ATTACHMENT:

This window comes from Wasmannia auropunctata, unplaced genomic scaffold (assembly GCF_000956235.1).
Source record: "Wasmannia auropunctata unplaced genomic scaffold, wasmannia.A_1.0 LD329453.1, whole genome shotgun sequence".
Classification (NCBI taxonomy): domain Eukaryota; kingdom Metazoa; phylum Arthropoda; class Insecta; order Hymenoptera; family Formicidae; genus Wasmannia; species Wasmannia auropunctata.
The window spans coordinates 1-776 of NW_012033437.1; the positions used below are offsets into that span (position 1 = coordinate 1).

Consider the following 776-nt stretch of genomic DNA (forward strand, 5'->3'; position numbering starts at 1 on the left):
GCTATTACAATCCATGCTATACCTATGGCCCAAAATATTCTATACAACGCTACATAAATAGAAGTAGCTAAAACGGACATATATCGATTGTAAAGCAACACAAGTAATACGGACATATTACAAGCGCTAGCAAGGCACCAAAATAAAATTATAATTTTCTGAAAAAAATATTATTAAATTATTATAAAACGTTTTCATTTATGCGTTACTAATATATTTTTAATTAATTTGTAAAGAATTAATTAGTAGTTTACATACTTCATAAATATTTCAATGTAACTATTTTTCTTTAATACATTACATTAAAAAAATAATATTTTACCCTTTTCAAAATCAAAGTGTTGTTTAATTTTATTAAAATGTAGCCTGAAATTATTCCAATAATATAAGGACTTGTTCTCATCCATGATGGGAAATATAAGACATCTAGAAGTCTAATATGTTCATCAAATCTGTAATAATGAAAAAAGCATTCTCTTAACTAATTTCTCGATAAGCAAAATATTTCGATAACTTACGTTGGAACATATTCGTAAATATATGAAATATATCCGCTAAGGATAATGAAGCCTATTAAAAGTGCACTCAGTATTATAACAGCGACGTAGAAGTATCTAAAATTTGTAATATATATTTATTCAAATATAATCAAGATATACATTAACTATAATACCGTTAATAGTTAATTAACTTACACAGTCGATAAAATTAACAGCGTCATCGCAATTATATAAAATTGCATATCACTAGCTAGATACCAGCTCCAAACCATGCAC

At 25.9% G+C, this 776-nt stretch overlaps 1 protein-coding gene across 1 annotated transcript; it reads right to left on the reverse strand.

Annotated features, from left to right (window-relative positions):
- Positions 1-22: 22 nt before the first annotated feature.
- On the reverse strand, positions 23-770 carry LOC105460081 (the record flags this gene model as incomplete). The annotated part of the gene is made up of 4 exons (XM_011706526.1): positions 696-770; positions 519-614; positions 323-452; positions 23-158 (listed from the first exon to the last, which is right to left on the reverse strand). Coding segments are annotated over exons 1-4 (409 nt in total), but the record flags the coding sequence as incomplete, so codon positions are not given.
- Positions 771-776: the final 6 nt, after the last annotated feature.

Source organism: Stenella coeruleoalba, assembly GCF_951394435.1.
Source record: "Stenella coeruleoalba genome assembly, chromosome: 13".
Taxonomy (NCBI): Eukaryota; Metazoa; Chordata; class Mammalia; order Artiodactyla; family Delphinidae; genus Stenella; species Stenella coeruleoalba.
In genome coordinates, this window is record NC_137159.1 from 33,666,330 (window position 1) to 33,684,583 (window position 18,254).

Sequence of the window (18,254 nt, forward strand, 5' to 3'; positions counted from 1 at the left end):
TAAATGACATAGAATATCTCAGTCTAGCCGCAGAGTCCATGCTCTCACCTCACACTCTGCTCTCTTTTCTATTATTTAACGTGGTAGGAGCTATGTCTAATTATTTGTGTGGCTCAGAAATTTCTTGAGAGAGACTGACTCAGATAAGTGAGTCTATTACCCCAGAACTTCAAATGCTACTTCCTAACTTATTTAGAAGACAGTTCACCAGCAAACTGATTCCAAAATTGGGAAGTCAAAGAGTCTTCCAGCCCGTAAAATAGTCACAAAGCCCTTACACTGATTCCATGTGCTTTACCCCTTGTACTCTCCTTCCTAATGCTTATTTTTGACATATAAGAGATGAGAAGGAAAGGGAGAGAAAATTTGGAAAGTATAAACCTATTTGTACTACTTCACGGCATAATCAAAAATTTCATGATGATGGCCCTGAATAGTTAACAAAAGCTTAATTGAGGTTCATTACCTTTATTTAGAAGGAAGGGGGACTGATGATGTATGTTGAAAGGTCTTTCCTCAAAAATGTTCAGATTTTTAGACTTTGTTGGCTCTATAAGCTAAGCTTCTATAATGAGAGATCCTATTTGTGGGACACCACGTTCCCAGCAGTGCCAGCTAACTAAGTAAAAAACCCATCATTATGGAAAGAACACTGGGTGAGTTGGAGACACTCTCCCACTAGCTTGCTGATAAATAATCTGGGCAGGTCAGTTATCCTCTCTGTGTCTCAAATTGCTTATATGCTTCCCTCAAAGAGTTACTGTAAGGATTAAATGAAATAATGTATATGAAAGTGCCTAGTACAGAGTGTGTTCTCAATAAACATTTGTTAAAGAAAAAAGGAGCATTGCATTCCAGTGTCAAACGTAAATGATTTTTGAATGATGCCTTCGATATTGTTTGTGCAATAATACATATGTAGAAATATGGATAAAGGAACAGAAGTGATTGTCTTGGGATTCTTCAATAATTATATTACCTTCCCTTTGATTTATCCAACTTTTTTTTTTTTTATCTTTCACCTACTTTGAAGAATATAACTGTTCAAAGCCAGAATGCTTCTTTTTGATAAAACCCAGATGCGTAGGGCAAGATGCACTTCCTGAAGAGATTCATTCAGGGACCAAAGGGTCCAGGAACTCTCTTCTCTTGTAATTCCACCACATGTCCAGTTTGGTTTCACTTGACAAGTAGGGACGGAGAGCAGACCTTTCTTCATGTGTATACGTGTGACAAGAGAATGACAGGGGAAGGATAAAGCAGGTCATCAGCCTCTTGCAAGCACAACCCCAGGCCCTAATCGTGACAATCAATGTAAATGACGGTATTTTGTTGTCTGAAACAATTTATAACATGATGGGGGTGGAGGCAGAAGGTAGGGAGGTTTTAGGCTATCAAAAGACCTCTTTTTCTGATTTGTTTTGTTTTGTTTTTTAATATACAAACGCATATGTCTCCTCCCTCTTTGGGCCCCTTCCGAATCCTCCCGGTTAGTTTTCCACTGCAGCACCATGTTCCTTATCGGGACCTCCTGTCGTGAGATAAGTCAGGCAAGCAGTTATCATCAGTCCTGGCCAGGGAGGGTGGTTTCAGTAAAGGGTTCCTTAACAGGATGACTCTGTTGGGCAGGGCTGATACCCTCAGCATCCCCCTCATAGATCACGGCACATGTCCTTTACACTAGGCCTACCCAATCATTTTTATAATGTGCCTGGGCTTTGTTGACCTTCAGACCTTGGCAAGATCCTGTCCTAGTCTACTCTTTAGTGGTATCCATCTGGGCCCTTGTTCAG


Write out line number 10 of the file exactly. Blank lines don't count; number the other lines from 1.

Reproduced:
- On the reverse strand, positions 23-770 carry LOC105460081 (the record flags this gene model as incomplete). The annotated part of the gene is made up of 4 exons (XM_011706526.1): positions 696-770; positions 519-614; positions 323-452; positions 23-158 (listed from the first exon to the last, which is right to left on the reverse strand). Coding segments are annotated over exons 1-4 (409 nt in total), but the record flags the coding sequence as incomplete, so codon positions are not given.